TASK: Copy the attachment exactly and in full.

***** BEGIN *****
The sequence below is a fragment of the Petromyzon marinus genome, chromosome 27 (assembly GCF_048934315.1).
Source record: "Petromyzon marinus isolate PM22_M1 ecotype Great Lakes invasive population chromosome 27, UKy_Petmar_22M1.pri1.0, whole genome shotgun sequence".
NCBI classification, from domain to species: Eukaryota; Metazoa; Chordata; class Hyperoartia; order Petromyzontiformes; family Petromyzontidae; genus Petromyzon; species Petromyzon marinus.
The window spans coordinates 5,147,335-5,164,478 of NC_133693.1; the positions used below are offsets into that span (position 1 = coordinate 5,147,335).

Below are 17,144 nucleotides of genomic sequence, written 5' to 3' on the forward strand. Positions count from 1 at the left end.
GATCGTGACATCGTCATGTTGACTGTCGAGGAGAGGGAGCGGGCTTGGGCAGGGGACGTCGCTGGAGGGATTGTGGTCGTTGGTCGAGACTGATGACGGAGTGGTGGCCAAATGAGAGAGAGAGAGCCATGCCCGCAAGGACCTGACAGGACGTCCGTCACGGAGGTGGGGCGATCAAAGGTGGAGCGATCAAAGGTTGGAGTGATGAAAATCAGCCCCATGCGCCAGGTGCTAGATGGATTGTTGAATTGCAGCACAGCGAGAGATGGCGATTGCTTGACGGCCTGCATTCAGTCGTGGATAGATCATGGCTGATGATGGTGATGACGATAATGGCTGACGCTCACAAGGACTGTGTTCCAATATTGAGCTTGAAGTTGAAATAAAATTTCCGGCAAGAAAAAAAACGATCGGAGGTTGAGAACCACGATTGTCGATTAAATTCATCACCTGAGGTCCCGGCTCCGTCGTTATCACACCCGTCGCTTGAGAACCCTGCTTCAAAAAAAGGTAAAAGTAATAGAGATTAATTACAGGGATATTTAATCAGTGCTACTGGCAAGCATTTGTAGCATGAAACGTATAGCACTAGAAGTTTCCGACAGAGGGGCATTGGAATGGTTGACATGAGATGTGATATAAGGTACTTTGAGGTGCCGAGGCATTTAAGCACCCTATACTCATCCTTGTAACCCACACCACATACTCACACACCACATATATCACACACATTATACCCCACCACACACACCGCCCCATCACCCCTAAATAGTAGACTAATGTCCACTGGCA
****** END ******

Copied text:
The sequence below is a fragment of the Petromyzon marinus genome, chromosome 27 (assembly GCF_048934315.1).
Source record: "Petromyzon marinus isolate PM22_M1 ecotype Great Lakes invasive population chromosome 27, UKy_Petmar_22M1.pri1.0, whole genome shotgun sequence".
NCBI classification, from domain to species: Eukaryota; Metazoa; Chordata; class Hyperoartia; order Petromyzontiformes; family Petromyzontidae; genus Petromyzon; species Petromyzon marinus.
The window spans coordinates 5,147,335-5,164,478 of NC_133693.1; the positions used below are offsets into that span (position 1 = coordinate 5,147,335).

Below are 17,144 nucleotides of genomic sequence, written 5' to 3' on the forward strand. Positions count from 1 at the left end.
GATCGTGACATCGTCATGTTGACTGTCGAGGAGAGGGAGCGGGCTTGGGCAGGGGACGTCGCTGGAGGGATTGTGGTCGTTGGTCGAGACTGATGACGGAGTGGTGGCCAAATGAGAGAGAGAGAGCCATGCCCGCAAGGACCTGACAGGACGTCCGTCACGGAGGTGGGGCGATCAAAGGTGGAGCGATCAAAGGTTGGAGTGATGAAAATCAGCCCCATGCGCCAGGTGCTAGATGGATTGTTGAATTGCAGCACAGCGAGAGATGGCGATTGCTTGACGGCCTGCATTCAGTCGTGGATAGATCATGGCTGATGATGGTGATGACGATAATGGCTGACGCTCACAAGGACTGTGTTCCAATATTGAGCTTGAAGTTGAAATAAAATTTCCGGCAAGAAAAAAAACGATCGGAGGTTGAGAACCACGATTGTCGATTAAATTCATCACCTGAGGTCCCGGCTCCGTCGTTATCACACCCGTCGCTTGAGAACCCTGCTTCAAAAAAAGGTAAAAGTAATAGAGATTAATTACAGGGATATTTAATCAGTGCTACTGGCAAGCATTTGTAGCATGAAACGTATAGCACTAGAAGTTTCCGACAGAGGGGCATTGGAATGGTTGACATGAGATGTGATATAAGGTACTTTGAGGTGCCGAGGCATTTAAGCACCCTATACTCATCCTTGTAACCCACACCACATACTCACACACCACATATATCACACACATTATACCCCACCACACACACCGCCCCATCACCCCTAAATAGTAGACTAATGTCCACTGGCA